28th August 1942

Fifty six emergency landings on the night of 28th August 1942 left devastation that would lead to the approval for the new runway to be built. The Station Commander had already seen the increasing numbers of emergency landings increasing, with damaged aircraft of Bomber Command trying to make it to Manston in every kind on imaginable trouble. At the time, the airfield was comparatively limited for such landings, with many aircraft overshooting, adding to the damage to them, increasing casualties and also damaging the airfield and buildings. The undulating surface made matters worse, although Wing Commander Gleave had already pleaded for the construction of a really large runway with “lead in” lights, so far he had not been successful. The scene of carnage eventually led to the approval of the new runway. https://www.manstonhistory.org.uk/on-this-day-28th-august-1942/

No.609 sqn Typhoons take off 1943
No.609 Sqn Parade for Distinguished Flying Cross investiture. William ‘Billy’ de Goat unimpressed. Dispersal pen behind could be part of what was still there in 2020.

15th June 1943

Work commenced on the new runway, removing some 370,000 cubic yards of soil and replacing with 379,000 square yards of concrete, laid seven inches thick.

7th August 1943

From No.609 Sqn records: “It being P/O Demoulins and the IO’s turn to take Liberty Tiger Moth for a 48, they land at Manston (now unrecognisable owing to the earthworks of new runway construction) and attend a party at Doone House to which 609 has been invited, as does F/O Geerts, who arrives in the Hurricane.”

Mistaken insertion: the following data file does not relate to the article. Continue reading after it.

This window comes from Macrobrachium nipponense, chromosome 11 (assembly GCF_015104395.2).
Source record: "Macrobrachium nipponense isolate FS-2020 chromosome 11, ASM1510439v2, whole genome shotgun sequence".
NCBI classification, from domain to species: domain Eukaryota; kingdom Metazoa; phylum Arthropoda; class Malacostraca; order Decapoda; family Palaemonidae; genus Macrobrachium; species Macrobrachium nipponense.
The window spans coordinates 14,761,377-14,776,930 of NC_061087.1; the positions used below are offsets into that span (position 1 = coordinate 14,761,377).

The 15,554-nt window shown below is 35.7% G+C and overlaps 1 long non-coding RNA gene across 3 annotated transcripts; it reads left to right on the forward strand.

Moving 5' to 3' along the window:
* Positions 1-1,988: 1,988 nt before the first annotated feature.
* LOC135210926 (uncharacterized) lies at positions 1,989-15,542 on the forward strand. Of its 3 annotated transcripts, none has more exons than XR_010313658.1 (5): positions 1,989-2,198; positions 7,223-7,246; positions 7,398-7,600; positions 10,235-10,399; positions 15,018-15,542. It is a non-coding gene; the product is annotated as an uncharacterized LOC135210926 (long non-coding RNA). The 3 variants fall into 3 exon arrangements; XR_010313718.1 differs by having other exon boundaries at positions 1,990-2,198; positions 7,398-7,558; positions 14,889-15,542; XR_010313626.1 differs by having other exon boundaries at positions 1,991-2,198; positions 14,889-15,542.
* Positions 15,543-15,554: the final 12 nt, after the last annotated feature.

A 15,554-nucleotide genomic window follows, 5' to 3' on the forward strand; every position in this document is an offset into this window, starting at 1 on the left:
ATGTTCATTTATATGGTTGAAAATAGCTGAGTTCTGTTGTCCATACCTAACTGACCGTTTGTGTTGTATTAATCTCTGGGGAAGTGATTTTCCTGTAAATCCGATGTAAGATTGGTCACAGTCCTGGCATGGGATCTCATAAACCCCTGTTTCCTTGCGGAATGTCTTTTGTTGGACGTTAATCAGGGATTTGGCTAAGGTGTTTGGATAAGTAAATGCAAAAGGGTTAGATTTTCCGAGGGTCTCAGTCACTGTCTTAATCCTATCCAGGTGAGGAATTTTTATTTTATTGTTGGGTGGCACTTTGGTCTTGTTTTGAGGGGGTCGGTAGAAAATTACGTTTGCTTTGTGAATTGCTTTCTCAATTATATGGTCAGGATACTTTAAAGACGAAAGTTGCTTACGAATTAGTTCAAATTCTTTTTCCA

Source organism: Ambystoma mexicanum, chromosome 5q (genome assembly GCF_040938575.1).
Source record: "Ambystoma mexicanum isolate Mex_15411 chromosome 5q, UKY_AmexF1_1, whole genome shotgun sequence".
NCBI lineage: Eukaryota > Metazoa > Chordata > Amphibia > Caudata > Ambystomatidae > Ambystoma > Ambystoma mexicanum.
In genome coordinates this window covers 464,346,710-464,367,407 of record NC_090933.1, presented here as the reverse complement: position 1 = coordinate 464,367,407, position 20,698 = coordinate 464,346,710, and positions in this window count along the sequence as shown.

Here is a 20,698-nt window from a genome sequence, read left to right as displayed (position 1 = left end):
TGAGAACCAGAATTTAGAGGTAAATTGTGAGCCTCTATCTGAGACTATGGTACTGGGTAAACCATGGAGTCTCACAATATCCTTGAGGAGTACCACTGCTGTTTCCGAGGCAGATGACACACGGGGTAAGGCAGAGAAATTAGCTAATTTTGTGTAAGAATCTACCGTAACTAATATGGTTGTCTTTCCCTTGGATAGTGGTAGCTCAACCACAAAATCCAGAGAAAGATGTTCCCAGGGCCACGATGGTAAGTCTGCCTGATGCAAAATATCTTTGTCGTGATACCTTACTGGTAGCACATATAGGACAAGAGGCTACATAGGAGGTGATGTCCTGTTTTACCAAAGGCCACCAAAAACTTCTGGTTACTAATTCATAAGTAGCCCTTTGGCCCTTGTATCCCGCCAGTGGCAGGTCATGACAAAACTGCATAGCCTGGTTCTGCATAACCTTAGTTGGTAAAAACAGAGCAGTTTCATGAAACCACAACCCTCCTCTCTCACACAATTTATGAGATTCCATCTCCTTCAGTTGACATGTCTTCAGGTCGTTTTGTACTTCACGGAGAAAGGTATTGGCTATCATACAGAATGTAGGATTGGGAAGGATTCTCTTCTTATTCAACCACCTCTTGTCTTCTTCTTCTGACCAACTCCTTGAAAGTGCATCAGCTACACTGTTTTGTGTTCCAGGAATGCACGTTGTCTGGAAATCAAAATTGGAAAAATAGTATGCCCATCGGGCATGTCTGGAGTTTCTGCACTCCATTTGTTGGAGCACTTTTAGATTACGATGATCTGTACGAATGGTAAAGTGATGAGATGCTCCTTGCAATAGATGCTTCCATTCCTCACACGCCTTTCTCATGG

5th April (or May) 1944

New runway at Manston brought into operation. In first three weeks in operation, 56 emergency landings took place

19th April 1944

Aerial photograph of Manston airfield looking north, the main runway runs horizontally, the technical site is at the top of the airfield, 19 April 1944. Photograph taken by 7th Photographic Reconnaissance Group, sortie number US/7PH/GP/LOC286. English Heritage (USAAF Photography). Photo from American Air Museum in Britain, under Creative Commons licence.
Aerial photograph of Manston airfield looking north, the main runway runs horizontally, the technical site is at the top of the airfield, 19 April 1944. Photograph taken by 7th Photographic Reconnaissance Group, sortie number US/7PH/GP/LOC286. English Heritage (USAAF Photography). Photo from American Air Museum in Britain, under Creative Commons licence.

1944

Manston map 1944
A line of Gloster Meteor F Mark Is and IIIs of No. 616 Sqn RAF is refuelled at Manston, Kent (1944/1945)
PLASTICINE MODEL OF MANST0N R.A.F. STATION (CH 16100) Original wartime caption: Picture issued 1945 shows – A model in plasticine of R.A.F. Station, Manston, famous Battle of Britain airfield, being made by two Kent airmen – Flight Sergeant Bicheno of Chart Sutton, Maidstone, and Aircraftman G.H. King of 63 Spur Road, Orpington. Copyright: © IWM. Original Source: http://www.iwm.org.uk/collections/item/object/205455187

The Manston Spitfire as Gate Guardian, June 1956
Post-war aerial view of Manston from the east, possibly 1961-1968/Early 1960s.

2017

Manston Map Circa 2017